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  • A survey of computational methods was undertaken to calculate the homolytic bond dissociation energies (BDEs) of the C-H and N-H bonds in monocyclic aromatic molecules that are representative of the functionalities present in coal. These include six-membered rings (benzene, pyridine, pyridazine, pyrimidine, pyrazine) and five-membered rings (furan, thiophene, pyrrole, oxazole). By comparison of the calculated C-H BDEs with the available experimental values for these aromatic molecules, the B3LYP/6-31G(d) level of theory was selected to calculate the BDEs of polycyclic aromatic hydrocarbons (PAHs), including carbonaceous PAHs (naphthalene, anthracene, pyrene, coronene) and heteroatomic PAHs (benzofuran, benzothiophene, indole, benzoxazole, quinoline, isoquinoline, dibenzofuran, carbazole).more » The cleavage of a C-H or a N-H bond generates a {sigma} radical that is, in general, localized at the site from which the hydrogen atom was removed. However, delocalization of the unpaired electron results in {approximately} 7 kcal {center{underscore}dot} mol{sup {minus}1} stabilization of the radical with respect to the formation of phenyl when the C-H bond is adjacent to a nitrogen atom in the azabenzenes. Radicals from five-membered rings are {approximately} 6 kcal {center{underscore}dot} mol{sup {minus}1} less stable than those formed from six-membered rings due to both localization of the spin density and geometric factors. The location of the heteroatoms in the aromatic ring affects the C-H bond strengths more significantly than does the size of the aromatic network. Therefore, in general, the monocyclic aromatic molecules can be used to predict the C-H BDE of the large PAHs within 1 kcal {center{underscore}dot} mol{sup {minus}1}.« less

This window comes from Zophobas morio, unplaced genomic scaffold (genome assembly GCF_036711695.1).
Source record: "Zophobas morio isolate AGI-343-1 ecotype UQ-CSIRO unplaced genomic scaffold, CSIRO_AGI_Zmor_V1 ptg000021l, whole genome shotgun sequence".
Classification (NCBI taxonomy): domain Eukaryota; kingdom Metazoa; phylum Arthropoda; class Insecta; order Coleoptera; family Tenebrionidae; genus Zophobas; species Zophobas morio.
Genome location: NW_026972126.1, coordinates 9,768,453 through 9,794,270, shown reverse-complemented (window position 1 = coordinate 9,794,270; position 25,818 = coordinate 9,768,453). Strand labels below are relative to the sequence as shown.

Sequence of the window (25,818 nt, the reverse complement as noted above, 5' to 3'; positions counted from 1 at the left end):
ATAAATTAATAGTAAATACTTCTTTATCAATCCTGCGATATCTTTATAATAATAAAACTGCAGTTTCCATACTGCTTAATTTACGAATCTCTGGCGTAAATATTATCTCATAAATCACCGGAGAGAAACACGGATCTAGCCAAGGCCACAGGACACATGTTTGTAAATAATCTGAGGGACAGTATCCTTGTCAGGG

• Rates of polycyclic aromatic hydrocarbon (PAH) degradation and mineralization were influenced by preexposure to alternate PAHs and a monoaromatic hydrocarbon at relatively high (100 ppm) concentrations in organic-rich aerobic marine sediments. Prior exposure to three PAHs and benzene resulted in enhanced (/sup 14/C)naphthalene mineralization, while (/sup 14/C)anthracene mineralization was stimulated only by benzene and anthracene preexposure. Preexposure of sediment slurries to phenanthrene stimulated the initial degradation of anthracene. Prior exposure to naphthalene stimulated the initial degradation of phenanthrene but had no effect on either the initial degradation of mineralization of anthracene. For those compounds which stimulated (/sup 14/C)anthracene of (/supmore » 14/C)naphthalene mineralization, longer preexposures (2 weeks) to alternative aromatic hydrocarbons resulted in an even greater stimulation response. Enrichment with individual PAHs followed by subsequent incubation with one or two PAHs showed no alteration in degradation patterns due to the simultaneous presence of PAHs. The evidence suggests that exposure of marine sediments to a particular PAH or benzene results in the enhanced ability of these sediments to subsequently degrade that PAH as well as certain other PAHs. The enhanced degradation of a particular PAH after sediments have been exposed to it may result from the selection and proliferation of specific microbial populations capable of degrading it.« less